Assuming you would like tips on how to refer to your non-binary child: It is important to first ask your child what pronouns they would like to be referred by. Once you know what pronouns they prefer, it is important to be consistent in using those pronouns when referring to your child.

This will help your child feel respected and affirmed in their identity. If you are unsure of which pronouns to use, they/them/their are generally considered safe choices. Another way you can support your non-binary child is by using gender neutral language when referring to them.

For example, instead of saying “He’s so cute!” or “She’s such a good kid!”, try saying “They’re so cute!” or “They’re such a good kid!”. This small change can make a big difference in affirming your child’s identity. If you make a mistake and use the wrong pronoun when referring to your child, apologize and correct yourself.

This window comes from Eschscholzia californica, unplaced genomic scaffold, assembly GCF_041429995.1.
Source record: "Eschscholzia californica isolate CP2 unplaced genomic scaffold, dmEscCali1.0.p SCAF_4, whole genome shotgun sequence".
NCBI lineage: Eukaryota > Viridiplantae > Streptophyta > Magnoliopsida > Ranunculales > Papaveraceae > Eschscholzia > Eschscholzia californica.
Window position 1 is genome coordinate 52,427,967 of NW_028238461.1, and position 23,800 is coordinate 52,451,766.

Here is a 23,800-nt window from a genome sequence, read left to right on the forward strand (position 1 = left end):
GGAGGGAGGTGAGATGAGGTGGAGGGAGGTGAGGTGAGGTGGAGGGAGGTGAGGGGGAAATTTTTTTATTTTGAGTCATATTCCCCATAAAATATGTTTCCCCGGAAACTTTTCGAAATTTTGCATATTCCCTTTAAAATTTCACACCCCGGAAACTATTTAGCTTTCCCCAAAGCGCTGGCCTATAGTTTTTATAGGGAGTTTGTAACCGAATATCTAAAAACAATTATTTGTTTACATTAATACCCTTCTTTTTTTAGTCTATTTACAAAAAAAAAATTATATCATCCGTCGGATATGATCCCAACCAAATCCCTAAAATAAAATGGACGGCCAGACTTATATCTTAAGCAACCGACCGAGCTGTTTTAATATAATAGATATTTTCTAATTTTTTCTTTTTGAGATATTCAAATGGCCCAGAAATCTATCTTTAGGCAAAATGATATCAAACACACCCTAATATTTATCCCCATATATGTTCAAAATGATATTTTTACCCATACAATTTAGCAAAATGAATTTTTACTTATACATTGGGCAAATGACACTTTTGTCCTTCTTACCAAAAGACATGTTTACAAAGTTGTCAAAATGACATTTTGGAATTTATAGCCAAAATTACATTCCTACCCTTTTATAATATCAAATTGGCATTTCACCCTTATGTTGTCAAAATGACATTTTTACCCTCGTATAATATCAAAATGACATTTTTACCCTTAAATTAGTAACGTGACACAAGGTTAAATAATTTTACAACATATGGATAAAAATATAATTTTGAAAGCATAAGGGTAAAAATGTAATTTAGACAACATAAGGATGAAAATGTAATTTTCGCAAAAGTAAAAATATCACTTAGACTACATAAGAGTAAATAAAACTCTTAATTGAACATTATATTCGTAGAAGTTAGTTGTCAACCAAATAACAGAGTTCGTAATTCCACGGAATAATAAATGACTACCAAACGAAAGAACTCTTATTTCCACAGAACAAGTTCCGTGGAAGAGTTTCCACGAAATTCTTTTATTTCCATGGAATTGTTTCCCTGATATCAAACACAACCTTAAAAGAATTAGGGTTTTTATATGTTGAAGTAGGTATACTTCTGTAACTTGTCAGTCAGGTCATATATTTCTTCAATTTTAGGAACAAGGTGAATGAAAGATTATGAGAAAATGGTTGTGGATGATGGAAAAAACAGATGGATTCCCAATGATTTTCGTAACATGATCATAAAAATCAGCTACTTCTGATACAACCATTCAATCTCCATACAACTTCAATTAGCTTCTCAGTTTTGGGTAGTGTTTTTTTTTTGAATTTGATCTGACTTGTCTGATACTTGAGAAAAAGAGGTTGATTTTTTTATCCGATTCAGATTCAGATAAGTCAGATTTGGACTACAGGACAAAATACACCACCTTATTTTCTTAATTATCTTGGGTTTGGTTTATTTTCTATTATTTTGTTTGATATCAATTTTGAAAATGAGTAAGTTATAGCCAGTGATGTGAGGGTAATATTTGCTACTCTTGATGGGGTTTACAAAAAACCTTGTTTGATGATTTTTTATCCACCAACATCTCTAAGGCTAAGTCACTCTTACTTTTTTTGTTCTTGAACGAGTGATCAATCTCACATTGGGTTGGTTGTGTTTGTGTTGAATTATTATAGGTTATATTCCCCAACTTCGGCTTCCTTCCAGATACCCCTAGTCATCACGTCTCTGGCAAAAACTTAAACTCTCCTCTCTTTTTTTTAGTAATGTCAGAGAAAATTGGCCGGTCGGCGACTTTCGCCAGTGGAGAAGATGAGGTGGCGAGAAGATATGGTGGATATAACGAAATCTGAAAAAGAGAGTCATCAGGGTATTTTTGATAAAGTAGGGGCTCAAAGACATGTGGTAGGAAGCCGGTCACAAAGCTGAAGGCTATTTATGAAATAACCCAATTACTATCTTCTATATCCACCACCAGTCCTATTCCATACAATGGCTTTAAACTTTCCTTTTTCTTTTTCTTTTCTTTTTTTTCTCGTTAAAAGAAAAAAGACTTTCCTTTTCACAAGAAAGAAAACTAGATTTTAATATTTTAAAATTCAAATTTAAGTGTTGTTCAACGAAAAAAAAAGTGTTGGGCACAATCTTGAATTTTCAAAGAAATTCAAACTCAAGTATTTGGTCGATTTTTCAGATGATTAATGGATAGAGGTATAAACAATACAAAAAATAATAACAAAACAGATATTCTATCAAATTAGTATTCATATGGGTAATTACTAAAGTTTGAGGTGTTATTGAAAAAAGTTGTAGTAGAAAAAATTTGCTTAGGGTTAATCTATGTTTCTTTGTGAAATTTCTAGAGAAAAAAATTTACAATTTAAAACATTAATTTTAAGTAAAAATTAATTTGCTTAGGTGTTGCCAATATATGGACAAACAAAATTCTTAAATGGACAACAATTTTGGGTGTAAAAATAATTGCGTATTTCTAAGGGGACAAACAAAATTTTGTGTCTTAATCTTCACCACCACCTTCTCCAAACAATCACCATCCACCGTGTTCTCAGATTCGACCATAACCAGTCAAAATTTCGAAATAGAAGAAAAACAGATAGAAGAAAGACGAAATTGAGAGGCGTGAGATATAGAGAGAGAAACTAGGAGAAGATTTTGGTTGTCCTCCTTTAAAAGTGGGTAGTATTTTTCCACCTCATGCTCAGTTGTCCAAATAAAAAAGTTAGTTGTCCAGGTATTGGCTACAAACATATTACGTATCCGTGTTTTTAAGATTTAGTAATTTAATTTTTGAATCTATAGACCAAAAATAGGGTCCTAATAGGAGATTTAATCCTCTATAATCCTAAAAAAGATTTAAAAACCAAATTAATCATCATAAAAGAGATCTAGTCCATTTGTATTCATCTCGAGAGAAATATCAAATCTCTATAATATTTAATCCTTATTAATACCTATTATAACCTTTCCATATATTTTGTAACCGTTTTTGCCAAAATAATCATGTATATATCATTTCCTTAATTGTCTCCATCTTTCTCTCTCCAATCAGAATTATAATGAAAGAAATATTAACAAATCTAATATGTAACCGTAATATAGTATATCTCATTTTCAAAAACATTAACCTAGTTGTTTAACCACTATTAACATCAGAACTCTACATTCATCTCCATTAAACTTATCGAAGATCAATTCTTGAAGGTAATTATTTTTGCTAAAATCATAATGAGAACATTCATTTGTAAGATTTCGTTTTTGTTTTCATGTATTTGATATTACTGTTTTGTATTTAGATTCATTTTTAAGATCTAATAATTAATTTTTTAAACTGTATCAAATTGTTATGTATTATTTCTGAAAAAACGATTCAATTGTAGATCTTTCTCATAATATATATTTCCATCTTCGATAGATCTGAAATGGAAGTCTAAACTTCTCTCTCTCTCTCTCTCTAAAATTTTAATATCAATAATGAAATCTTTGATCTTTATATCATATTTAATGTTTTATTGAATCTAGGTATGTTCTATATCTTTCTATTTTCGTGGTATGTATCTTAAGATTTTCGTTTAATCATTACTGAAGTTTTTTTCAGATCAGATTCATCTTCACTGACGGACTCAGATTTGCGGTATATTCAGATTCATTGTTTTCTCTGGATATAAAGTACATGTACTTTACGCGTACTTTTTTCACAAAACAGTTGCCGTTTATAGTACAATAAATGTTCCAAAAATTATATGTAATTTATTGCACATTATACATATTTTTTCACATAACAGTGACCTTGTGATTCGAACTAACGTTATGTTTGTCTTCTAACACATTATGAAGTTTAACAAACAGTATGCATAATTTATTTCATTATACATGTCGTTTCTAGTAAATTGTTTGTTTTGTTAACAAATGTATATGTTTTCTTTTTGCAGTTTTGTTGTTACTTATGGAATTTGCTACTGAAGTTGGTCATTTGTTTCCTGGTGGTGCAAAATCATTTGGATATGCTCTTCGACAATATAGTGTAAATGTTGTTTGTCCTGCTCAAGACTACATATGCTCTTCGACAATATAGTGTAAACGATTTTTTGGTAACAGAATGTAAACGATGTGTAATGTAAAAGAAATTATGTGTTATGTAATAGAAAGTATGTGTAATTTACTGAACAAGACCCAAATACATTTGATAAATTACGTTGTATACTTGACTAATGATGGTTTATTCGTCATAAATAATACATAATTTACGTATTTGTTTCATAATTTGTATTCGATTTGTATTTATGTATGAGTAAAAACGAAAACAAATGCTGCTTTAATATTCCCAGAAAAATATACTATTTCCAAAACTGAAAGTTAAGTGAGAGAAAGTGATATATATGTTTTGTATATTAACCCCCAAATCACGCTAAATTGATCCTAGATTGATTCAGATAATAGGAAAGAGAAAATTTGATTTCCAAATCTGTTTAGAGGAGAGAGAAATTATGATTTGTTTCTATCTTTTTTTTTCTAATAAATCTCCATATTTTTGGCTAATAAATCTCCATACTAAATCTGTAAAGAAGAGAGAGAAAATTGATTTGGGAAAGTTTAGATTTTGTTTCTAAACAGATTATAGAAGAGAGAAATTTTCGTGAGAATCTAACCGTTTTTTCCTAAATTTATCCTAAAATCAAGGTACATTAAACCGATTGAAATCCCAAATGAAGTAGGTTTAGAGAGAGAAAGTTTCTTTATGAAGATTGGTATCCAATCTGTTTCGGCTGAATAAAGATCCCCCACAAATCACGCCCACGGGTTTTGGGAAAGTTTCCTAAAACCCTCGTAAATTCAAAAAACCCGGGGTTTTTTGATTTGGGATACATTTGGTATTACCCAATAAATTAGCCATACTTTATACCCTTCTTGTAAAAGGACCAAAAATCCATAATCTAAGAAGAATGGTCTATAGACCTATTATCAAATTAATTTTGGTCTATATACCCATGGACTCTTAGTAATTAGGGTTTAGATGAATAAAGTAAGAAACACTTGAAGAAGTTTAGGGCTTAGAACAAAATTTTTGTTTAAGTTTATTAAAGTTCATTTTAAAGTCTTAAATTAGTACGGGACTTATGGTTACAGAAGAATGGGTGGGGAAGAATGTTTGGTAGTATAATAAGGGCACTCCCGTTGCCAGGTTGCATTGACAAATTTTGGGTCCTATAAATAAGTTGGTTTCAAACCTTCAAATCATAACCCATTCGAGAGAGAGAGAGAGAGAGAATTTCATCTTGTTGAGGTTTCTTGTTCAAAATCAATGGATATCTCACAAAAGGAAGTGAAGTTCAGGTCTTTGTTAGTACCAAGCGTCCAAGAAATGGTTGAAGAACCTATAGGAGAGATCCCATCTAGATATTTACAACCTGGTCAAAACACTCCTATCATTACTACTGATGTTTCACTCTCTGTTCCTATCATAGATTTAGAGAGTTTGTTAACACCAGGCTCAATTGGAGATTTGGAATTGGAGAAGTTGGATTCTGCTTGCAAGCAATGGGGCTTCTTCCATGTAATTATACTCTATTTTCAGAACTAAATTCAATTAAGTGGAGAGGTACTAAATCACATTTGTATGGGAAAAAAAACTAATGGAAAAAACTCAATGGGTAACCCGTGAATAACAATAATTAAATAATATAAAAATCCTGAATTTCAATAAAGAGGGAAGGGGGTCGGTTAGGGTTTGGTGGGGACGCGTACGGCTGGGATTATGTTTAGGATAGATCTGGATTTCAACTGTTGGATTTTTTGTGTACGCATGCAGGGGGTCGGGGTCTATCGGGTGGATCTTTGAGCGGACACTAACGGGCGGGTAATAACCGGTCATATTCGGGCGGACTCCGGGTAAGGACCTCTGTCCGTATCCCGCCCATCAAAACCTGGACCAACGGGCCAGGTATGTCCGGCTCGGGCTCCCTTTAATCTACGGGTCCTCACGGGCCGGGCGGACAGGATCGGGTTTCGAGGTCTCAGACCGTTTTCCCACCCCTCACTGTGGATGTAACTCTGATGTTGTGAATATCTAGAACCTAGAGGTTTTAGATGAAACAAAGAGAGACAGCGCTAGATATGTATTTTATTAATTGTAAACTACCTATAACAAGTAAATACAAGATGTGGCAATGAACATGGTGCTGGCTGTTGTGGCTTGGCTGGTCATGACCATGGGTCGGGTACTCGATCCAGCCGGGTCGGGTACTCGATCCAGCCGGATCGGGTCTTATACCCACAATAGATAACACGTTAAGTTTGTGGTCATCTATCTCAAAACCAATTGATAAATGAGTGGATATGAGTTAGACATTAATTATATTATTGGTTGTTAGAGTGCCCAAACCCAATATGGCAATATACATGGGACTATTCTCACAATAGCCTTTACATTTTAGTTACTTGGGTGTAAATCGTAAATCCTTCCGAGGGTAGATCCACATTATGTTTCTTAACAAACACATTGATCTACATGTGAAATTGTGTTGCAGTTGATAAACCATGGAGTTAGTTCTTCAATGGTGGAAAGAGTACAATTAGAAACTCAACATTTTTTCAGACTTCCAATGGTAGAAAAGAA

It’s okay to make mistakes – we all do! What’s important is that you are trying your best to support and affirm your child in their identity.

Why Do Kids Refer to Themselves As They?

When children are learning to talk, they typically refer to themselves by using their own name. However, as they get older and start to understand the concept of pronouns, they will often start to use “I” or “me” instead. Some children will even go through a phase where they refer to themselves as “they”, which can be confusing for adults.

There are a few possible explanations for why this happens. One reason may be that the child is trying to distance themselves from their own actions. For example, if a child does something that they know is wrong, they may say “they did it” in order to avoid taking responsibility.

Another possibility is that the child is simply imitating the way adults speak about other people. Adults often refer to others as “he” or “she”, so the child may assume that this is how they should refer to themselves as well. Whatever the reason, it’s important not to correct a child who is using “they” instead of “I”.